BEIT LAHIA, GAZA // Fayez Salha offered some advice to Palestinians wanting to take legal action against Israel over its latest Gaza offensive.
Don’t expect much.
“There is no justice for a Palestinian from Israel,” said Mr Salha, 51, who lost four children, his wife and her sister in an Israeli airstrike during a previous war in the territory.
They died during a three-week military campaign Israel launched in December 2008, which killed about 1,400 Palestinians, wounded more than 5,000, and laid waste to civilian structures.
Scores of Gazans lodged more than 1,000 criminal complaints against Israel’s Military Advocate General (MAG), with the help of Palestinian, foreign and Israeli human rights lawyers. More than five years later, little has come of these efforts.
There are few legal avenues for Palestinians who live under Israel's blockade of the Gaza Strip. Their complaints regarding deaths and damage caused by Israel are investigated by the Israeli military, but rarely go anywhere. Claims for damages brought in Israel's civil courts are usually thrown out.
The scale of the latest round of destruction has piled pressure on Palestinian leaders to join the International Criminal Court, the only place most Palestinians believe Israel can be brought to justice.
The president of the West Bank’s Palestinian Authority (PA), Mahmoud Abbas, has repeatedly said he would join the ICC despite pressure not to do so from Israel and the United States.
Last week, Palestinian foreign minister Riad Al Malki met with ICC officials at The Hague to discuss signing up and to push for an investigation of alleged Israeli crimes.
Israel held its own military-led investigations after its Cast Lead operation, in which Mr Salha’s family were killed. Just four soldiers were indicted.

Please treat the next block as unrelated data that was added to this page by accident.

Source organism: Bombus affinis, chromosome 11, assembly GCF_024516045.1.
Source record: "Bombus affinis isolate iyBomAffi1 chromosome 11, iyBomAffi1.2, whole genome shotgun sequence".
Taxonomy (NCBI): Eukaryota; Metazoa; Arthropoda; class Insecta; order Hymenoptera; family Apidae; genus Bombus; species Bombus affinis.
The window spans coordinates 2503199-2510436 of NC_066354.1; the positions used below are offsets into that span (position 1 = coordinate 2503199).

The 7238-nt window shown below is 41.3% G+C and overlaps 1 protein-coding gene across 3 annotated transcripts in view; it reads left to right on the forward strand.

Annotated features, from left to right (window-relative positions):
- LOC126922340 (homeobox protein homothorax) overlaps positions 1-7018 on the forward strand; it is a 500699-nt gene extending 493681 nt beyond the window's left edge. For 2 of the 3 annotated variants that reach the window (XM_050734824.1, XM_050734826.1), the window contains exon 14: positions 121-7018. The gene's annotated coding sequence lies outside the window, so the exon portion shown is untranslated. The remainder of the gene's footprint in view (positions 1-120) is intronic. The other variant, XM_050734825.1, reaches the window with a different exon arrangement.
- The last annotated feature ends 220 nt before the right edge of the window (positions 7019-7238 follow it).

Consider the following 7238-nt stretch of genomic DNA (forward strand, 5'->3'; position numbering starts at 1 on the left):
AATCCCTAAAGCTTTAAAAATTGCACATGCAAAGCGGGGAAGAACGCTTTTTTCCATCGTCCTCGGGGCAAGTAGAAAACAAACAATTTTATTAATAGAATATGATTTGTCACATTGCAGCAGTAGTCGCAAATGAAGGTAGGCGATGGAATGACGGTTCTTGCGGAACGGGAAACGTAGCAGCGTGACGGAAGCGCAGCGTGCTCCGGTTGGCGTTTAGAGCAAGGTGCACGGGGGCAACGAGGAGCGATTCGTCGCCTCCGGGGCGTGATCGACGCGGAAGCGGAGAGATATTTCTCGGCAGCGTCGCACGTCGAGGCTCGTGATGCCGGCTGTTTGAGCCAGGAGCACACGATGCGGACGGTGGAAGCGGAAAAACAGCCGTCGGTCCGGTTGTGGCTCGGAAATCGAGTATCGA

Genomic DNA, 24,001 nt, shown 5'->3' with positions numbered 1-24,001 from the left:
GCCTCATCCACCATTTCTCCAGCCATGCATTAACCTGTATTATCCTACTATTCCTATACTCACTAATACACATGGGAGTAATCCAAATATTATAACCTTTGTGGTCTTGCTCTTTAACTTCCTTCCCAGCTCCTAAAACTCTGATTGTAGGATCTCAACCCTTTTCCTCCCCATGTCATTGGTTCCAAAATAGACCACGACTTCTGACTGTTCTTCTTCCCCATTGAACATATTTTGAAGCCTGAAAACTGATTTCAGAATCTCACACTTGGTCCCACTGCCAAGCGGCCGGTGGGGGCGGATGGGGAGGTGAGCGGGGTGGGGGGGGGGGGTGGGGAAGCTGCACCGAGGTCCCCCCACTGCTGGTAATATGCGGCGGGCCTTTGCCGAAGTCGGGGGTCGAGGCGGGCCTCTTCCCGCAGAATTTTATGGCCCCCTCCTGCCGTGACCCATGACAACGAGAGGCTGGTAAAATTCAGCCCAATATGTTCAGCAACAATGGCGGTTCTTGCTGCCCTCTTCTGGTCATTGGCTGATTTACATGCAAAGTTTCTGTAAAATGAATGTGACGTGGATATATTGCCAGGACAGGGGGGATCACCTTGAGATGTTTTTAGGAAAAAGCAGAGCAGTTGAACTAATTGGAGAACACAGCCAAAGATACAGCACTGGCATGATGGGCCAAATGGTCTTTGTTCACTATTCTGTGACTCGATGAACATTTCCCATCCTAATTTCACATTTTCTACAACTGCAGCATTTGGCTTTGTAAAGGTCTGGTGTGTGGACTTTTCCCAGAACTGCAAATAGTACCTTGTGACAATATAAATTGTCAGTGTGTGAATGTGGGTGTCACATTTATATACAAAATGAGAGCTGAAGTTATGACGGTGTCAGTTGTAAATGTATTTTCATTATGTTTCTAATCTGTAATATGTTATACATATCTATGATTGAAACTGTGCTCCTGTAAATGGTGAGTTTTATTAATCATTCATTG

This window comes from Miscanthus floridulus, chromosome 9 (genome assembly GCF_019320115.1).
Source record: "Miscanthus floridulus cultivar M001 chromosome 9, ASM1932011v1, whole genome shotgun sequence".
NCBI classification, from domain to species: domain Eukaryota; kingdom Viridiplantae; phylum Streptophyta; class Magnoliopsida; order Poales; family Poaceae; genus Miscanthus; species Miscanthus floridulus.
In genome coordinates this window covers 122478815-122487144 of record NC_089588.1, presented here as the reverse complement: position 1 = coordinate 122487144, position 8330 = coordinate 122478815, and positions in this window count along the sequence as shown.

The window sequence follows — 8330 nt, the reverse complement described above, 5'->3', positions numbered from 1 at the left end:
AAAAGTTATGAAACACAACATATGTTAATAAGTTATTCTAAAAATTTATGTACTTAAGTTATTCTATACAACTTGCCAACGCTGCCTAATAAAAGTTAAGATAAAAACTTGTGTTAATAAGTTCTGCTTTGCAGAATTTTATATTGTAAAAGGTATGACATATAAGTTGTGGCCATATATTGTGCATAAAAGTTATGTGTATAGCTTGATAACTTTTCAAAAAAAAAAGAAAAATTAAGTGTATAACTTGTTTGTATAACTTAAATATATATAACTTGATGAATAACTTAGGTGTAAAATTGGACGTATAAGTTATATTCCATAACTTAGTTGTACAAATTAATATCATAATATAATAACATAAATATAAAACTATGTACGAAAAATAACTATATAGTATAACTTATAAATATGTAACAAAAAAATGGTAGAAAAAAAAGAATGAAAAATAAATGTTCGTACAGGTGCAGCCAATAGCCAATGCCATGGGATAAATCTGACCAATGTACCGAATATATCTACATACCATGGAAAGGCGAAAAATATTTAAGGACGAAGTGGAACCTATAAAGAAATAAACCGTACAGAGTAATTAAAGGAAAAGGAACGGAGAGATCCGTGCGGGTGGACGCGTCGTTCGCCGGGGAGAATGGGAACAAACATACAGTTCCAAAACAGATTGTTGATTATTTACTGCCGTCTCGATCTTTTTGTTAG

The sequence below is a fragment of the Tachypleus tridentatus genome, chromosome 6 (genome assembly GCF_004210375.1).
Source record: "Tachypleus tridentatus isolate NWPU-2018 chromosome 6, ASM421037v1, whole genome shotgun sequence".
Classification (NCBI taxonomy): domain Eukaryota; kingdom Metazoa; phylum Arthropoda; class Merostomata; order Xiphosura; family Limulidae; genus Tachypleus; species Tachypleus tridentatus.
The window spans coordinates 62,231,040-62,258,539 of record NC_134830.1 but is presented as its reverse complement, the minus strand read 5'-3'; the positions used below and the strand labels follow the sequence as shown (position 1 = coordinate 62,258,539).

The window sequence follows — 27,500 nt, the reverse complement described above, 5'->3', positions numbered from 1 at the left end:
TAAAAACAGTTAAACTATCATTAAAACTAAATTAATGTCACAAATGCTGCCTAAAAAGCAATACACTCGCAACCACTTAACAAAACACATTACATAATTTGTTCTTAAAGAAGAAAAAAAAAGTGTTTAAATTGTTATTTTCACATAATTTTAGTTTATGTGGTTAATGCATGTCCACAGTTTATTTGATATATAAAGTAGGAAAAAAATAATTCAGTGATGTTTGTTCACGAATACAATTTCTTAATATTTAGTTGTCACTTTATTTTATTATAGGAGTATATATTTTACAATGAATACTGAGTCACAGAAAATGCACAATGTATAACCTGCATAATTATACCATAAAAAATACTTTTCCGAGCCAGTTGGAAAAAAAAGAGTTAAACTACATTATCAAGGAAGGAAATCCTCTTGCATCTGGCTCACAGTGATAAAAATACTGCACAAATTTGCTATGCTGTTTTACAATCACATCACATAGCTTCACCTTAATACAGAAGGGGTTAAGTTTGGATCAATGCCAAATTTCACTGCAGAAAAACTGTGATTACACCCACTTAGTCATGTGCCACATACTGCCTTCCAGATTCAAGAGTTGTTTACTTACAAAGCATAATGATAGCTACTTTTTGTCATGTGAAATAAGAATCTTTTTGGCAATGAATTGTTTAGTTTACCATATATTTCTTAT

Two soldiers who took part in the operation were demoted and given three-month suspended sentences for using a nine-year-old boy as a shield to open bags suspected of containing explosives. Another served a 45-day sentence over an incident in which women carrying white flags were killed. The most-severe punishment was a seven-month prison stint served by a solider over credit card theft.
“We investigated cases in Cast Lead that demonstrated strong evidence of war crimes, and they weren’t investigated by Israel in any serious way,” said Bill Van Esveld, Human Rights Watch’s Israel and Palestine researcher.
The apparent lack of accountability from Cast Lead and another war in Gaza two years ago may have encouraged military recklessness in the latest round of fighting that began on July 8, said Khaled Elgindy, a fellow at the Brookings Institution's Center for Middle East Policy.
Some estimates put civilian causalities at 85 per cent of approximately 2,000 Palestinians killed, although the Israeli military says the figure is closer to half.
“Obviously this is way worse than what we saw in Cast Lead and that’s because it’s exactly a product of that problem, that there’s been no accountability,” said Mr Elgindy.
For Mr Salha, a security guard at a United Nations school in Gaza, who recalled having to sort through his children’s body parts at a morgue, the legal process was futile.
A request for a criminal investigation into his case was raised with the MAG shortly after the attack in the early hours of January 9, 2009. An Israeli “warning” rocket struck the roof of his home in Gaza’s Beit Lahia area. Before all his family could escape, a second, bigger airstrike hit, killing six.
“I had to guess which piece of flesh and limb went to which child,” said Mr Salha, who was at work at the time of the attack. “Imagine having to do that.”
Evidence collected by Palestinian and international rights workers countered Israeli claims that his home had been used by militants to store weapons. Israel’s military closed its investigation into the attack claiming a lack of evidence.
A civil court in Israel also refused to examine his damages claims.
“The court said there could be proof that the military was wrong, but it still refused to take our case,” he said.